Rio Grande Valley Birding Festival 2018, Part I

I followed Laurie Foss in my modified van down to Harlingen, Texas to participate in my first-ever birding festival. A large banner outside the Convention Center read Welcome Birders to the Rio Grande Valley Birding Festival! After we picked up our leader packets, badges, hats and shirts, Laurie and many others exchanged hugs and happy hellos.

I met Mary Gustafson, RGVBF Field Trip Chair, Guide Extraordinaire, and Overall Amazing Birding Woman, who saw the need for mobility-challenged walks and placed them in the 2017 schedule of the Rio Grande Valley Birding Festival and assigned Laurie Foss as leader. Enormous kudos to Mary for her foresight. The 2018 offerings included four mobility-challenged walks.

We checked into our hotel, freshened up, and went to the evening reception where Laurie introduced me to everyone she knew: guides, administrators, publishers, optics and travel representatives, Texas Parks and Wildlife representatives, photographers, authors, and other movers and shakers, all of whom graciously welcomed me.

The highlight of the evening for me was the scheduled meeting of the guides. I took my seat in a small room surrounded by forty or more guides from Canada, Mexico, California, Colorado, Oregon, and the East Coast to list only a few. Many of the guides had been coming to the Rio Grande Festival for over twenty years, and there was great camaraderie amongst them. You could tell they loved leading this particular festival. Each guide introduced him- or herself. Everybody was very warm and welcoming. Many people echoed the sentiment that the time was now for EDI, equity, diversity, and inclusion.

While it was quite overwhelming to be in the company of all those amazing birders, I kept reminding myself that no one else there knew how to bird in a wheelchair like I do.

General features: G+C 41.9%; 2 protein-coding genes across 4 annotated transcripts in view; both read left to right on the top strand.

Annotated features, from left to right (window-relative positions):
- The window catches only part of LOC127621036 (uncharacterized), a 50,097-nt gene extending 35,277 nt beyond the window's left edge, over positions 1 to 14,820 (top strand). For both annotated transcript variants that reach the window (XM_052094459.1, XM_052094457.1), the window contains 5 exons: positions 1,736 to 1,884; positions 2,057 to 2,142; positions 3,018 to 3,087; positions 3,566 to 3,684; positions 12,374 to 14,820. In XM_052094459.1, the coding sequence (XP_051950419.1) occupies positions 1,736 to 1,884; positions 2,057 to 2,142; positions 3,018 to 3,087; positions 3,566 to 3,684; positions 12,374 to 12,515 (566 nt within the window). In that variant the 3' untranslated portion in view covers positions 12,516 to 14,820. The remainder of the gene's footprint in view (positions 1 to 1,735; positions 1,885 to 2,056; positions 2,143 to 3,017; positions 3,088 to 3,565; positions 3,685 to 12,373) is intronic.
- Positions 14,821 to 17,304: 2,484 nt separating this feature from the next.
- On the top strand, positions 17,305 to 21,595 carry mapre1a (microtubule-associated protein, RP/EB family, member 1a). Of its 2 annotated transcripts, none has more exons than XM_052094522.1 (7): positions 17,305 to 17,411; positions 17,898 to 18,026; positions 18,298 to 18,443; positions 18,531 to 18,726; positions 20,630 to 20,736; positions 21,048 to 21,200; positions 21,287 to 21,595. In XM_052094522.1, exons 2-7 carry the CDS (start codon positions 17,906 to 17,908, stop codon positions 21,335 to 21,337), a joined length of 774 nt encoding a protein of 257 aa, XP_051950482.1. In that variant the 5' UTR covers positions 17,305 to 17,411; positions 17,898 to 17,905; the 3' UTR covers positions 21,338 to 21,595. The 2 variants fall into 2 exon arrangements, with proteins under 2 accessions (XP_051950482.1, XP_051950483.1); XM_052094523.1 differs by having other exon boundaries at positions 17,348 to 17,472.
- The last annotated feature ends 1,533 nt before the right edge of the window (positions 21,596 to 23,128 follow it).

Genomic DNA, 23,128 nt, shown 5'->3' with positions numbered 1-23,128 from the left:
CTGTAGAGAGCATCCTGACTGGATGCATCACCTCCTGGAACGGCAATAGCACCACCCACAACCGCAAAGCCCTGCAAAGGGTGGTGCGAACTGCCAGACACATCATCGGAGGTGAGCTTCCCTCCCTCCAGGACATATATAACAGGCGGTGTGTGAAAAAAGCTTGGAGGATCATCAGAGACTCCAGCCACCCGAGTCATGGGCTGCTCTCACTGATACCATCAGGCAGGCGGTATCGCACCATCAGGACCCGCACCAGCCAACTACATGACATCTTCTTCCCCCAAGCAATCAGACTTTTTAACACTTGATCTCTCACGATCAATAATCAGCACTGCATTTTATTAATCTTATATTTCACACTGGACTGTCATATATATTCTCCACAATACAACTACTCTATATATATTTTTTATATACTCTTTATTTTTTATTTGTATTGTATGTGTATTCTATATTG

The next morning began very early. Laurie and I drove to Estero Llano Grande and awaited our first participant, Dorothy, who uses a walker. Dorothy had for ten years participated in the RGVB Festival as a walking person. About ten years ago, she could no longer manage the walks and so began volunteering for the festival. Laurie and I were thrilled to accommodate Dorothy on her first RGVBF bird walk in ten years. We spent three-plus hours on that beautiful deck and picked up over thirty-four bird species.

Within ten minutes, Dorothy asked me about my small,  lightweight wheelchair. She could see that I had so much freedom, freedom to wheel quickly from one spot to another, freedom to use my binoculars easily without having to lean on anything or be concerned about my balance, freedom to reach into the backpack behind me on my wheelchair, and pull out a field guide, a water bottle, a pair of gloves, a thermos of coffee anytime, anywhere. I could tell that her walker was somewhat limiting. She asked me to send her information about my chair.

Though Dorothy could stand, it was difficult for her to use a scope on a tripod. By the time Laurie maneuvered the tripod  around her walker, the bird was likely long gone. Frustrating for everybody. Then I showed her my scope and the way it attached to my chair, and explained that she could be in charge of maneuvering the scope herself and get the views she wanted independently. Her eyes lit up!

These kinds of conversations, these kinds of exposures to strategies and equipment, this kind of camaraderie, this particular kind of joy cannot happen unless bird walks for the mobility challenged are made available.

And, it becomes more obvious that these particular walks are about more than seeing birds. But, I knew that starting out.

The afternoon included a visit to the trade shows, where Laurie again introduced me to everyone she knew. Dinner and then to bed.

I fell asleep surrounded by field guides and my phone in my hand, listening to olive sparrow vocalizations. One happy birder.